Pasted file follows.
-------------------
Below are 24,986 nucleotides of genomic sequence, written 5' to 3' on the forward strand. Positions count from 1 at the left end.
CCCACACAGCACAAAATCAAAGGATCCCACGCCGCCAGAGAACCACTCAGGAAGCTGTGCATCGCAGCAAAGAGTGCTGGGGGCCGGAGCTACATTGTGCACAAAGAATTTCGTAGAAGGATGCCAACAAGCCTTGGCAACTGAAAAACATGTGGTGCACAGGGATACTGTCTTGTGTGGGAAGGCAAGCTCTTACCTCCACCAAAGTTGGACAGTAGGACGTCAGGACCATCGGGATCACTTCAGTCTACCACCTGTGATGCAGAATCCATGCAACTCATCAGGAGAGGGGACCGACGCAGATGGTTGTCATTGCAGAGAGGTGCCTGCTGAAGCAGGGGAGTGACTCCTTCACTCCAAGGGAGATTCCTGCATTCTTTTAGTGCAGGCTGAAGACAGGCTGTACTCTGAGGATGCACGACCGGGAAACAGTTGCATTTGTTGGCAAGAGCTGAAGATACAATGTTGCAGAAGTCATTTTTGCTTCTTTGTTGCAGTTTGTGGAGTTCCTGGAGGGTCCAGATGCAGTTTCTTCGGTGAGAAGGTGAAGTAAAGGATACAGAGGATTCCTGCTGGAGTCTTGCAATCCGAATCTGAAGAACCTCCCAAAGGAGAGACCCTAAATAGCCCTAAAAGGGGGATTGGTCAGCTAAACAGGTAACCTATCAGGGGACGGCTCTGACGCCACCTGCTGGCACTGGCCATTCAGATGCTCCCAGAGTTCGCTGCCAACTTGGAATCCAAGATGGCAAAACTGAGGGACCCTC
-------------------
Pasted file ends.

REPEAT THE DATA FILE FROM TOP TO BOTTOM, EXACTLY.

Below are 24,986 nucleotides of genomic sequence, written 5' to 3' on the forward strand. Positions count from 1 at the left end.
CCCACACAGCACAAAATCAAAGGATCCCACGCCGCCAGAGAACCACTCAGGAAGCTGTGCATCGCAGCAAAGAGTGCTGGGGGCCGGAGCTACATTGTGCACAAAGAATTTCGTAGAAGGATGCCAACAAGCCTTGGCAACTGAAAAACATGTGGTGCACAGGGATACTGTCTTGTGTGGGAAGGCAAGCTCTTACCTCCACCAAAGTTGGACAGTAGGACGTCAGGACCATCGGGATCACTTCAGTCTACCACCTGTGATGCAGAATCCATGCAACTCATCAGGAGAGGGGACCGACGCAGATGGTTGTCATTGCAGAGAGGTGCCTGCTGAAGCAGGGGAGTGACTCCTTCACTCCAAGGGAGATTCCTGCATTCTTTTAGTGCAGGCTGAAGACAGGCTGTACTCTGAGGATGCACGACCGGGAAACAGTTGCATTTGTTGGCAAGAGCTGAAGATACAATGTTGCAGAAGTCATTTTTGCTTCTTTGTTGCAGTTTGTGGAGTTCCTGGAGGGTCCAGATGCAGTTTCTTCGGTGAGAAGGTGAAGTAAAGGATACAGAGGATTCCTGCTGGAGTCTTGCAATCCGAATCTGAAGAACCTCCCAAAGGAGAGACCCTAAATAGCCCTAAAAGGGGGATTGGTCAGCTAAACAGGTAACCTATCAGGGGACGGCTCTGACGCCACCTGCTGGCACTGGCCATTCAGATGCTCCCAGAGTTCGCTGCCAACTTGGAATCCAAGATGGCAAAACTGAGGGACCCTC